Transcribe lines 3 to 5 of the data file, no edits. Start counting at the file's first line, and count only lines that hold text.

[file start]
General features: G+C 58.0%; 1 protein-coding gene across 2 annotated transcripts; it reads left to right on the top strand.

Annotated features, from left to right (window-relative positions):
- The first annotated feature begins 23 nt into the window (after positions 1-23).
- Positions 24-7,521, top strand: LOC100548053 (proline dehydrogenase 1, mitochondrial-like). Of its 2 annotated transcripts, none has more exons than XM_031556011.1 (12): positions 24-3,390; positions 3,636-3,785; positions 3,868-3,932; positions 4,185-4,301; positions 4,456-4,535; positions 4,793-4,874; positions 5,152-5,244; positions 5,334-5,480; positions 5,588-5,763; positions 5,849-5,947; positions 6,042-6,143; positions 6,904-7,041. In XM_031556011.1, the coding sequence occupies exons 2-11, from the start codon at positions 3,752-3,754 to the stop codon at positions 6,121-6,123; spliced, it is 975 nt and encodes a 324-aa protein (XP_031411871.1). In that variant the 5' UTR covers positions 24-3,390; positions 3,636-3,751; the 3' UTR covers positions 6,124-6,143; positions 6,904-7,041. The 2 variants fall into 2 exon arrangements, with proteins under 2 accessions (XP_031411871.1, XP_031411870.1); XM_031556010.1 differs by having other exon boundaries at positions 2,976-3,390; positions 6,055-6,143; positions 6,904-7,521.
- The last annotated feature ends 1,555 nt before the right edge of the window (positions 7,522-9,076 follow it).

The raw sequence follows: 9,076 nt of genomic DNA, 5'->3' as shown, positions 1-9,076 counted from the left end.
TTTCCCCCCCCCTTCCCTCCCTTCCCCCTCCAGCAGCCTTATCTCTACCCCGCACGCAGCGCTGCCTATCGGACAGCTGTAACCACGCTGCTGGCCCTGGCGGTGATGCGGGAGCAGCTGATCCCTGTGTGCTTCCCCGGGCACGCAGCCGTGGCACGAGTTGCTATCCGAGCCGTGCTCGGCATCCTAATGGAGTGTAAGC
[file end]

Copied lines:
- The first annotated feature begins 23 nt into the window (after positions 1-23).
- Positions 24-7,521, top strand: LOC100548053 (proline dehydrogenase 1, mitochondrial-like). Of its 2 annotated transcripts, none has more exons than XM_031556011.1 (12): positions 24-3,390; positions 3,636-3,785; positions 3,868-3,932; positions 4,185-4,301; positions 4,456-4,535; positions 4,793-4,874; positions 5,152-5,244; positions 5,334-5,480; positions 5,588-5,763; positions 5,849-5,947; positions 6,042-6,143; positions 6,904-7,041. In XM_031556011.1, the coding sequence occupies exons 2-11, from the start codon at positions 3,752-3,754 to the stop codon at positions 6,121-6,123; spliced, it is 975 nt and encodes a 324-aa protein (XP_031411871.1). In that variant the 5' UTR covers positions 24-3,390; positions 3,636-3,751; the 3' UTR covers positions 6,124-6,143; positions 6,904-7,041. The 2 variants fall into 2 exon arrangements, with proteins under 2 accessions (XP_031411871.1, XP_031411870.1); XM_031556010.1 differs by having other exon boundaries at positions 2,976-3,390; positions 6,055-6,143; positions 6,904-7,521.
- The last annotated feature ends 1,555 nt before the right edge of the window (positions 7,522-9,076 follow it).